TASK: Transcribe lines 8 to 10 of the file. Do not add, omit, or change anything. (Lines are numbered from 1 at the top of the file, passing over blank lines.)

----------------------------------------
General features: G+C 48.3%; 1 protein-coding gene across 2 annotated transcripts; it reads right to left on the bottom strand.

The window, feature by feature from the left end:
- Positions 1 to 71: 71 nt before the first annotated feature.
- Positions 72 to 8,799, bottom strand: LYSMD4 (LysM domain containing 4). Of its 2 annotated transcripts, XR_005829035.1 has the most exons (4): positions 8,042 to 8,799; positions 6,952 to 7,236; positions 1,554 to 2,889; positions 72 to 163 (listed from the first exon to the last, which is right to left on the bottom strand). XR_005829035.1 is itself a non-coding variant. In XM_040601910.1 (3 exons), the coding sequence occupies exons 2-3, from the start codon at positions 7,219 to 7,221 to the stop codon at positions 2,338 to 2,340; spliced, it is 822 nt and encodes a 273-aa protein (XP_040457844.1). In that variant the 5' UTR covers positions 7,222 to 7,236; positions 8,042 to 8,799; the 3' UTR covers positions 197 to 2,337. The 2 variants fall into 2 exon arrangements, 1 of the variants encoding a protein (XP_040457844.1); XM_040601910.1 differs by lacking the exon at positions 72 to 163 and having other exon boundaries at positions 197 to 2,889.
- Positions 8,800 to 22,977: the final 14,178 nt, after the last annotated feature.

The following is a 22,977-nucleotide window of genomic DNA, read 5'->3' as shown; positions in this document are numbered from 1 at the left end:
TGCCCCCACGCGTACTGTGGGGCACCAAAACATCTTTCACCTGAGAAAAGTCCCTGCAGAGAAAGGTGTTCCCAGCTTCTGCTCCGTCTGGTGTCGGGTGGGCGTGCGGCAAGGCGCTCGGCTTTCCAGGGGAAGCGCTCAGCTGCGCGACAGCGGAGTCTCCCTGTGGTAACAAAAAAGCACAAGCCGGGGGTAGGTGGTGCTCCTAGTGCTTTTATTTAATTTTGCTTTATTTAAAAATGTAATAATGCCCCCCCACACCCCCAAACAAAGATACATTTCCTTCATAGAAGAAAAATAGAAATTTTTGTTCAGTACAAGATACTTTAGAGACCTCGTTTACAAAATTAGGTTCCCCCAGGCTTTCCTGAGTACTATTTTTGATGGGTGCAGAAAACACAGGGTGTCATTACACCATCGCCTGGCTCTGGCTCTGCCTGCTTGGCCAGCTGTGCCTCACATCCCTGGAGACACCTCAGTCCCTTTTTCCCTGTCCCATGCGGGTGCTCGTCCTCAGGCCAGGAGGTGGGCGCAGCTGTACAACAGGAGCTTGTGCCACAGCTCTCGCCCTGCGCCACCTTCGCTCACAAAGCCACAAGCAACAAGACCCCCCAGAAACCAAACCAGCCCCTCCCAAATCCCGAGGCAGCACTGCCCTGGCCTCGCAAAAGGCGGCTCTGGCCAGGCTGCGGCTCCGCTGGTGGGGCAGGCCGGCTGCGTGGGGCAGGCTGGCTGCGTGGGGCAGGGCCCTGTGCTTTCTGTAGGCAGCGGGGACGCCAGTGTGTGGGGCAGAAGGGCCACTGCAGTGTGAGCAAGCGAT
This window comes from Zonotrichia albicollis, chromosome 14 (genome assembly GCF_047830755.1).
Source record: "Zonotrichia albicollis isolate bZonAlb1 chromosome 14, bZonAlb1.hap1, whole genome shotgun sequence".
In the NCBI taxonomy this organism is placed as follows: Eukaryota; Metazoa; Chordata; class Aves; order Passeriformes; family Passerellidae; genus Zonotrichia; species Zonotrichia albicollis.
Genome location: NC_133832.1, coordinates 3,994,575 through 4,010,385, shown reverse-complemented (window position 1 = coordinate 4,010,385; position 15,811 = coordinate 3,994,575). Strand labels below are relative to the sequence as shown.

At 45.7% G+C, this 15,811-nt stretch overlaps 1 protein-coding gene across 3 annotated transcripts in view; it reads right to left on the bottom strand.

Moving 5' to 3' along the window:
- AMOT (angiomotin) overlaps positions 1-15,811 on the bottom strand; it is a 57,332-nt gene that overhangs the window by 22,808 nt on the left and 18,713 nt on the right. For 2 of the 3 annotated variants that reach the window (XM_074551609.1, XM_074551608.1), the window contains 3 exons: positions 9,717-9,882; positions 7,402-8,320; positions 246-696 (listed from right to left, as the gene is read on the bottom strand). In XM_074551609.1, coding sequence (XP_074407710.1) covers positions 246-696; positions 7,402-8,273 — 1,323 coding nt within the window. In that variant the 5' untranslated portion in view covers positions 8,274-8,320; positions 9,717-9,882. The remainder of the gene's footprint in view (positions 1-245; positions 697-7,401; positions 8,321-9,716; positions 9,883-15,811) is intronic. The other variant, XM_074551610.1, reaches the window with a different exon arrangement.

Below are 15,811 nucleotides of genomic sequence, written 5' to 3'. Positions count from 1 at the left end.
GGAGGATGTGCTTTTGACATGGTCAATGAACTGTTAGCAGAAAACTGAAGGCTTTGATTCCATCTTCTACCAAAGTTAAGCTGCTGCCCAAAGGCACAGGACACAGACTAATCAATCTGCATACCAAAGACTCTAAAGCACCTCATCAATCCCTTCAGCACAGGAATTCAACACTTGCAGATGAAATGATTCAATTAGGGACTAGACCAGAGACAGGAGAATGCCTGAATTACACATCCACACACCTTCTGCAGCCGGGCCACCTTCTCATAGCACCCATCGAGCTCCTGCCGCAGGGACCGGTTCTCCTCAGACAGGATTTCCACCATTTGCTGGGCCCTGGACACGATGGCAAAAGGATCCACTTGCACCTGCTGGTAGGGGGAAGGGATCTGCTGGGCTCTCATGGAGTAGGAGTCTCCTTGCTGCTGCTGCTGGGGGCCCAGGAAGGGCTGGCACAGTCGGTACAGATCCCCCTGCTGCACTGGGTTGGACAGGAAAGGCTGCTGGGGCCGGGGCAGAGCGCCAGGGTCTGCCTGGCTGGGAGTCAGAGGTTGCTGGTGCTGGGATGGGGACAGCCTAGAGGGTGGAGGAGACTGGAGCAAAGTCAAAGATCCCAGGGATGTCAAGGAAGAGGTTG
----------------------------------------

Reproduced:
This window comes from Zonotrichia albicollis, chromosome 14 (genome assembly GCF_047830755.1).
Source record: "Zonotrichia albicollis isolate bZonAlb1 chromosome 14, bZonAlb1.hap1, whole genome shotgun sequence".
In the NCBI taxonomy this organism is placed as follows: Eukaryota; Metazoa; Chordata; class Aves; order Passeriformes; family Passerellidae; genus Zonotrichia; species Zonotrichia albicollis.